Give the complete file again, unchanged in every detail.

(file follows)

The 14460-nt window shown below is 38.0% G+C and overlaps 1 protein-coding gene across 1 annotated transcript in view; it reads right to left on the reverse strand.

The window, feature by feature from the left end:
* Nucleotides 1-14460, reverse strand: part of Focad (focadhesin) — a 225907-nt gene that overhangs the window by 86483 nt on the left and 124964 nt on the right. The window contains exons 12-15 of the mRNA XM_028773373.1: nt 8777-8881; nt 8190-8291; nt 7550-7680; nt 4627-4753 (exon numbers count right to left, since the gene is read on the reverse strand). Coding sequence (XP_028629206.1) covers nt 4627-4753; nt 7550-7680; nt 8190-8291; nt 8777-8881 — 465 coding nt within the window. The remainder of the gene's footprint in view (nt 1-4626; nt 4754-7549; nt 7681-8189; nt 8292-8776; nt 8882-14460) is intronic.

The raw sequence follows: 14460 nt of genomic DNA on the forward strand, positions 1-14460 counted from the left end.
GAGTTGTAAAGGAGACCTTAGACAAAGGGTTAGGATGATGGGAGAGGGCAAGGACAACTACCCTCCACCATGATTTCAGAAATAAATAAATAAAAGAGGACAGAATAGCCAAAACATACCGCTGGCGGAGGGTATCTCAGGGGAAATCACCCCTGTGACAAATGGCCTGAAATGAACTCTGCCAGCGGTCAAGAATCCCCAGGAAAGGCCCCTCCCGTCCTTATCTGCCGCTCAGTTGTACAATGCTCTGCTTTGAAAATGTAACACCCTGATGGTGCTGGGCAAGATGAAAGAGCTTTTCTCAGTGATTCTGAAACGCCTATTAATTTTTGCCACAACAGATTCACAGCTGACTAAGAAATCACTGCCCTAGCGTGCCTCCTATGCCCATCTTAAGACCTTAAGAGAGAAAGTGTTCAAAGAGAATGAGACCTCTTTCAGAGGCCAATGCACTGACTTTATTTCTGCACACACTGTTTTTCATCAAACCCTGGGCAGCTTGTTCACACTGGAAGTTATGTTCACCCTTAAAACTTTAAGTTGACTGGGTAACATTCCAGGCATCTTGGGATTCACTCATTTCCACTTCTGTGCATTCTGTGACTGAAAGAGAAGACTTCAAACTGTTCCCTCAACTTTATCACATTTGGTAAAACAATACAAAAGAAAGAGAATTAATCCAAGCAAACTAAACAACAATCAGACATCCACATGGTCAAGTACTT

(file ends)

The 14460-nt window shown below is 38.0% G+C and overlaps 1 protein-coding gene across 1 annotated transcript in view; it reads right to left on the reverse strand.

The window, feature by feature from the left end:
* Nucleotides 1-14460, reverse strand: part of Focad (focadhesin) — a 225907-nt gene that overhangs the window by 86483 nt on the left and 124964 nt on the right. The window contains exons 12-15 of the mRNA XM_028773373.1: nt 8777-8881; nt 8190-8291; nt 7550-7680; nt 4627-4753 (exon numbers count right to left, since the gene is read on the reverse strand). Coding sequence (XP_028629206.1) covers nt 4627-4753; nt 7550-7680; nt 8190-8291; nt 8777-8881 — 465 coding nt within the window. The remainder of the gene's footprint in view (nt 1-4626; nt 4754-7549; nt 7681-8189; nt 8292-8776; nt 8882-14460) is intronic.

The raw sequence follows: 14460 nt of genomic DNA on the forward strand, positions 1-14460 counted from the left end.
GAGTTGTAAAGGAGACCTTAGACAAAGGGTTAGGATGATGGGAGAGGGCAAGGACAACTACCCTCCACCATGATTTCAGAAATAAATAAATAAAAGAGGACAGAATAGCCAAAACATACCGCTGGCGGAGGGTATCTCAGGGGAAATCACCCCTGTGACAAATGGCCTGAAATGAACTCTGCCAGCGGTCAAGAATCCCCAGGAAAGGCCCCTCCCGTCCTTATCTGCCGCTCAGTTGTACAATGCTCTGCTTTGAAAATGTAACACCCTGATGGTGCTGGGCAAGATGAAAGAGCTTTTCTCAGTGATTCTGAAACGCCTATTAATTTTTGCCACAACAGATTCACAGCTGACTAAGAAATCACTGCCCTAGCGTGCCTCCTATGCCCATCTTAAGACCTTAAGAGAGAAAGTGTTCAAAGAGAATGAGACCTCTTTCAGAGGCCAATGCACTGACTTTATTTCTGCACACACTGTTTTTCATCAAACCCTGGGCAGCTTGTTCACACTGGAAGTTATGTTCACCCTTAAAACTTTAAGTTGACTGGGTAACATTCCAGGCATCTTGGGATTCACTCATTTCCACTTCTGTGCATTCTGTGACTGAAAGAGAAGACTTCAAACTGTTCCCTCAACTTTATCACATTTGGTAAAACAATACAAAAGAAAGAGAATTAATCCAAGCAAACTAAACAACAATCAGACATCCACATGGTCAAGTACTT